Adam LaRoche, winner of a Silver Slugger and a Gold Glove in 2012, was unable to find a three-year deal. (John McDonnell/THE WASHINGTON POST)

Adam LaRoche set reasonable expectations as he entered free agency this winter, certainly lower than what could have been justified. He had been the most productive first baseman in the National League in 2012: a 33-homer, 100-RBI force and the winner of both the Silver Slugger and Gold Glove, perhaps the most valuable player on the 98-win Washington Nationals. He sought a three-year contract without an outrageous annual price tag, and recent history suggested he had no cause to worry.

By Tuesday, when LaRoche accepted the same two-year offer the Nationals had made him in late fall, he had learned the potentially harsh effect of baseball’s altered free agency. New, collectively bargained rules pertaining to the draft and draft-pick compensation have seemingly dovetailed to stifle the small group of players in LaRoche’s class: free agents worthy of multiyear deals but not at the very top of the market.

“It didn’t make it easy. There’s no doubt,” LaRoche said. “There were teams that came out and told us, ‘We would love to have to you, but we cannot give up this pick.’ ”

Nine players this offseason were subjected to the new brand of draft-pick compensation. LaRoche became one of three, so far, who returned to their old teams. Three have signed elsewhere. And three still remain unsigned, all clients of notoriously patient agent Scott Boras.

“For some players, it worked exactly the way both sides expected,” MLB Players Association Executive Director Michael Weiner said. “What we have now, we have a handful of players for whom draft-pick compensation is more burdensome than either side anticipated or, frankly, desired.”

So how did otherwise marketable free agents like LaRoche land in limbo? Two provisions collided in a manner unforeseen by the union, but predicted by others.

The new collective bargaining agreement streamlined the old “Type A” and “Type B” draft-pick compensation system and replaced it with one based on qualifying offers. Rather than rankings from the Elias Sports Bureau deciding which players would cost draft choices to sign, their teams would make that determination by offering one-year contracts worth the average salary of the 125 highest-paid players ($13.3 million for this season). If the free agent declined, any other team that chose to sign him would forfeit its first-round draft pick. The top 10 overall picks were protected; those clubs would instead forfeit a second-round choice.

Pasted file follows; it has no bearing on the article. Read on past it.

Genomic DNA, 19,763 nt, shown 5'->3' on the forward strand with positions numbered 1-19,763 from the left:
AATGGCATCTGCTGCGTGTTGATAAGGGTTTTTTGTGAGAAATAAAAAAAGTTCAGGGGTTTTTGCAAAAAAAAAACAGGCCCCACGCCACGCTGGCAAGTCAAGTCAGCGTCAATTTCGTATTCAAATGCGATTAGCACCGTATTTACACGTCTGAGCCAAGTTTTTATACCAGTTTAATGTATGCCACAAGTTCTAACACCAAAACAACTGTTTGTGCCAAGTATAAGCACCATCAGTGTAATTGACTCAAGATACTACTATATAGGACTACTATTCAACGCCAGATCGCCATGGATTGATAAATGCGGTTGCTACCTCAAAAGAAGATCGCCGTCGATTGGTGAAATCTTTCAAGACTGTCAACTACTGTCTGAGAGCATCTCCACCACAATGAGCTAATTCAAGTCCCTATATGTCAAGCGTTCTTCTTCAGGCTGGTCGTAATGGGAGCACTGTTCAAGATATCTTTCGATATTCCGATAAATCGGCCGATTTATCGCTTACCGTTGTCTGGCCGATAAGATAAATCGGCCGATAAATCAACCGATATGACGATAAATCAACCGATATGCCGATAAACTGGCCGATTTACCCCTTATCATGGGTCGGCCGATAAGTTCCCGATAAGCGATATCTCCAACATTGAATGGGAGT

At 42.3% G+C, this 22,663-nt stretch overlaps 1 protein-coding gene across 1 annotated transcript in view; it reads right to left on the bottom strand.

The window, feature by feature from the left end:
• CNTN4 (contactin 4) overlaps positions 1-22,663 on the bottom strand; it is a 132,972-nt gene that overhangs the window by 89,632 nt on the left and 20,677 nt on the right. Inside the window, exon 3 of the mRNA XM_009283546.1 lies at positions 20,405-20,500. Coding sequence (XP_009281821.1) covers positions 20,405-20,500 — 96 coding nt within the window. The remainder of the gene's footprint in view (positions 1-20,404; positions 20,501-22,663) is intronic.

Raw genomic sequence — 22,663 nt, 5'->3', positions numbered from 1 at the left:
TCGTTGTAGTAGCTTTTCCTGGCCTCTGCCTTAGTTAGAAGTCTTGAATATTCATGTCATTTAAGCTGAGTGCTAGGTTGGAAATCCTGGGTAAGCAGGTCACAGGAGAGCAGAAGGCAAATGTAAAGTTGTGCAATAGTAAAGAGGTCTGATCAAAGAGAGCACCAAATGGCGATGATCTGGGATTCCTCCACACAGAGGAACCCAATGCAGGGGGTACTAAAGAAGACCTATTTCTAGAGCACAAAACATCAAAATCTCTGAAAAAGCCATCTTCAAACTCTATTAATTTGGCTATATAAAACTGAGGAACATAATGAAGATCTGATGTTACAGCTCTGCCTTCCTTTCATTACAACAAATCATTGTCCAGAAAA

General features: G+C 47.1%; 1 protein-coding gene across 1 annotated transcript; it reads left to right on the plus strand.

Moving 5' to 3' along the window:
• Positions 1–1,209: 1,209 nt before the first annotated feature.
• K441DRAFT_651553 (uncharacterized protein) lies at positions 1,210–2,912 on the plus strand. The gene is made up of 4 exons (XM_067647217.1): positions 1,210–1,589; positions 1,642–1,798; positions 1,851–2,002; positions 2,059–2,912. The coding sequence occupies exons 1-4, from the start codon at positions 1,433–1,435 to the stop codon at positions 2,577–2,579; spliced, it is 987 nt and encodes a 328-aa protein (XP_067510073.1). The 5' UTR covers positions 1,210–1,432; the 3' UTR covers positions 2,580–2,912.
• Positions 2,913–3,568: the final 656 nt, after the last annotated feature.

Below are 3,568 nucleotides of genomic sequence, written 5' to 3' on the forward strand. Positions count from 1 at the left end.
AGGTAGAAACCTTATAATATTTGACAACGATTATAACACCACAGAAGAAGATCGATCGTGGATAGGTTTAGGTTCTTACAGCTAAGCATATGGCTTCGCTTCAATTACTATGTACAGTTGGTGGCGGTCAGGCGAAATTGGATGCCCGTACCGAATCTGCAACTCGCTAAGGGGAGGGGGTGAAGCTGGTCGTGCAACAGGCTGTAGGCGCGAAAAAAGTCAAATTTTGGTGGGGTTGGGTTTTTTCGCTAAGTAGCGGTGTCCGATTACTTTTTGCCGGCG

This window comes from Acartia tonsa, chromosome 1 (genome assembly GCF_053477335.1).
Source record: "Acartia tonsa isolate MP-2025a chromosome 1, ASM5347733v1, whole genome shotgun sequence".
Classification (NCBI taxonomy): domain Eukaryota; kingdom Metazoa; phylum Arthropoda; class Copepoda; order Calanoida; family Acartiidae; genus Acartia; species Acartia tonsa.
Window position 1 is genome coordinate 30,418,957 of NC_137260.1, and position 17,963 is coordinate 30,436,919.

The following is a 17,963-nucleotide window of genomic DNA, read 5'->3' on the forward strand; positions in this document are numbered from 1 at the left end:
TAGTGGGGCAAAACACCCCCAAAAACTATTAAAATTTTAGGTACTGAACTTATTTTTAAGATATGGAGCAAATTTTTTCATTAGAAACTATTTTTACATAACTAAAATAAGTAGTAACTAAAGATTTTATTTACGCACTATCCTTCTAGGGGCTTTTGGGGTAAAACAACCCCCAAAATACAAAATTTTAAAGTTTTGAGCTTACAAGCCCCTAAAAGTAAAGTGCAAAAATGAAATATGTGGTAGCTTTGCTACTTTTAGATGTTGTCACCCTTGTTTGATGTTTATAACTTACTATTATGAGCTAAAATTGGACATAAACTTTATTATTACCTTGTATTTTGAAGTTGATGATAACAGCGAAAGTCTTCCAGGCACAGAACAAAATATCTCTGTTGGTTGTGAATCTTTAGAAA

“It was not believed by either side that it would really interfere with the player signing” with another team, Weiner said. “For a player who would warrant a $13 million qualifying offer, the thought was it wouldn’t interfere with teams who wanted to sign that guy.”

In one regard, the system worked as hoped. Just nine players this year were extended qualifying offers and turned it down, compared with 21 “Type A” free agents last offseason.

But there has been an unintended penalty. Four players — LaRoche, starting pitcher Kyle Lohse, outfielder Michael Bourn and closer Rafael Soriano — remained unsigned into January. All found teams resistant to give up a draft choice that, under the new rules, has increased in value.

The new CBA placed a restrictive cap on how much teams can spend in the draft, assigning a value on each pick in the first 10 rounds to create a suggested bonus pool for each club. So a team that forfeits a first-round pick also surrenders the money associated with the pick from its pool, limiting its flexibility to manipulate bonus money.

Weiner said both Boras and LaRoche’s representatives at the SFX agency have reached out to the MLB Players Association with concern about the new system.

“It’s not exactly the situation I envisioned, not at all,” Lohse told the St. Louis Post-Dispatch last week. “It hasn’t been exactly a free market because I’m tied to a draft pick and other guys in my class aren’t.”

Boras said he warned the players’ union during CBA negotiations last year that limiting draft spending and then tying it to free agency compensation would affect some top free agents.

“Teams had access to talent. They just had to pay more money to get it,” Boras said. “Now all of a sudden, the burden of signing a No. 1 pick is not only more difficult, it’s dramatically more difficult.”

Clubs are clearly bent on building through the draft, and that process has changed under the new CBA.

“In the past, you could give up a high pick and realize you were going to overpay someone later on,” Chicago Cubs President Theo Epstein said on Boston radio station WEEI last week. “You could give up a couple draft picks and realize that you’d just go out and try to dominate international free agency that year. You just don’t have the ability to do those things anymore.”